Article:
Gold Dome Report - February 2019 #14

Nelson Mullins Riley & Scarborough LLP

If lawmakers had a case of the Mondays, they certainly did not show it, returning to the Capitol for Legislative Day 21 today with a full slate of substantial business. Legislators started the day by passing the first Certificate of Need legislation out of the House Special Committee On Access to Quality Health Care, setting up HB 198 for its next fight in the Rules Committee before it makes it to the floor. Speaking of the House floor, all eyes were on Speaker David Ralston (R-Blue Ridge) who, in an impassioned speech from the well, addressed critics and their allegations of unethical use of legislative leave and committed to squelch any further concerns by creating a bipartisan advisory group to examine legislative leave and personally taking no additional criminal cases as an attorney while he serves as Speaker. And that just gets us to the Rules Calendars in the House and Senate. Check out today’s floor action, as well as the full afternoon of committee meetings in today’s #GoldDomeReport.

In this Report:

  • House Approves Psychology Interjurisdictional Compact, Other Bills
  • Senate Passes School District Audit Exception Bill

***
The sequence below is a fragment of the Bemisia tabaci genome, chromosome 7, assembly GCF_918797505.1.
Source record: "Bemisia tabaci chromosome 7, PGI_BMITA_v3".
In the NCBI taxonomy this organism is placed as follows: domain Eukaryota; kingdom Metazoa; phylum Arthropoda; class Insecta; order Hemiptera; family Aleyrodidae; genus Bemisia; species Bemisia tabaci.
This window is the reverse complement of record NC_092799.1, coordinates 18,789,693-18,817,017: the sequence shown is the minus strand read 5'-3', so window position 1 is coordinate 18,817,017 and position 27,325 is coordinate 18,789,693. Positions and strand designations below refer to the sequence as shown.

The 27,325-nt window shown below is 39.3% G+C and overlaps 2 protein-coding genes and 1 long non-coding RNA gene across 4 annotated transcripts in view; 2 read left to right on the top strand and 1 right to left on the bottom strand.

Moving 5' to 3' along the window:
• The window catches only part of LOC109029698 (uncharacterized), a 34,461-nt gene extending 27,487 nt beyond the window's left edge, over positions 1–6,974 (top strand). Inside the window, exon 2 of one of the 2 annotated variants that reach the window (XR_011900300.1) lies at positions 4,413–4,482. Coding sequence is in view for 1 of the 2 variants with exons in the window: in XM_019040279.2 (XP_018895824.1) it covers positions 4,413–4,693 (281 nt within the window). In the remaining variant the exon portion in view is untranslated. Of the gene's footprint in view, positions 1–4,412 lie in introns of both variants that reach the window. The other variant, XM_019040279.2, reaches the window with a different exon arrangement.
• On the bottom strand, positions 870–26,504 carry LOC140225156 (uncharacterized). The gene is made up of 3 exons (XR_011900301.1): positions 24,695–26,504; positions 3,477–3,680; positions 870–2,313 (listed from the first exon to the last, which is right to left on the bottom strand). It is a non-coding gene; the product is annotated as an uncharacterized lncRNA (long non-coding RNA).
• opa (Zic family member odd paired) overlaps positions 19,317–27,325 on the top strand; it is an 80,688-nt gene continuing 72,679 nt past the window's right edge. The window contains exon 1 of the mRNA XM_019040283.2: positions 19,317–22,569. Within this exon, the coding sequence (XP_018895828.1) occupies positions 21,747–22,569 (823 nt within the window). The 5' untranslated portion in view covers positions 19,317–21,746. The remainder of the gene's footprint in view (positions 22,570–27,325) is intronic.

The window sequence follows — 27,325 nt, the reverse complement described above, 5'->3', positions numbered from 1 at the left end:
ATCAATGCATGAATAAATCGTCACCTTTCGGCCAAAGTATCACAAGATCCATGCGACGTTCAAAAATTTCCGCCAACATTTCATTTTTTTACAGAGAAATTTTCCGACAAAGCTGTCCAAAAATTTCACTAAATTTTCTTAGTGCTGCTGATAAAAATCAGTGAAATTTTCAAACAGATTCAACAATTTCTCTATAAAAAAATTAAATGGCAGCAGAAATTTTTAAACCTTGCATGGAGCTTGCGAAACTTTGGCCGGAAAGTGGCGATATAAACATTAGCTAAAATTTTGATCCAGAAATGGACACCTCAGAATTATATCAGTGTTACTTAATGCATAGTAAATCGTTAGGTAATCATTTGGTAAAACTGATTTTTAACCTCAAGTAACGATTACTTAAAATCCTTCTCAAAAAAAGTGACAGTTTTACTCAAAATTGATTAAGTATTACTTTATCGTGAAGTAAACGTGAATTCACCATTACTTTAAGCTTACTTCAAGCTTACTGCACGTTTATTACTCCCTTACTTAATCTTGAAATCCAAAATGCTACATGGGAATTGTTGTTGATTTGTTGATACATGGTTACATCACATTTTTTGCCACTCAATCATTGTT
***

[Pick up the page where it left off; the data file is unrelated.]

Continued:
• Committee Updates
  • New Legislation
  • Rules Calendars for Legislative Day 22

House Approves Psychology Interjurisdictional Compact, Other Bills

Among the eight bills considered by the House today was one focused on expanding the availability of mental health services in and around the state. HB 26, authored by Rep. Dave Belton (R-Buckhead), is the “Psychology Interjurisdictional Compact” ("PSYPACT"). PSYPACT allows for psychologists in states in which it is adopted to practice telepsychology across state lines and also provides limited in-person practice authority. Rep. Belton described the bill as a way to help the state be more military-friendly (by giving military spouses the ability to continue to practice psychology when moving to Georgia) but also a way to deploy more mental health services in rural areas. Rep. David Knight (R-Griffin) expressed concern about the ability of the State to punish bad actors practicing in Georgia through PSYPACT, to which Rep. Belton noted that the State’s Board of Psychology Examiners would have full ability to sanction PSYPACT practitioners in the state. Rep. William Boddie (D-East Point) asked whether issues with the bill brought up in the Rules Committee had been addressed, to which Rep. Belton noted that concerns had been allayed. The House then voted to approve the bill by a 169-1 vote. The bill now moves to the Senate for consideration.

The House also took up two other bills of particular interest:

  • HB 70, authored by Rep. Chuck Efstration (R-Dacula), amends Title 29 to revise provisions relating to guardians and conservators of minors and adults. The bill was approved by the House by a 170-0 vote.
  • HB 85, authored by Rep. Penny Houston (R-Nashville), amends Title 48 to exempt non-profit organ procurement organizations from sales and use tax. The bill also creates a reporting requirement for organ procurement organizations to submit annual reports including number of donors and transplants facilitated by the organization in the previous fiscal year. The bill was approved by the House by a 171-1 vote.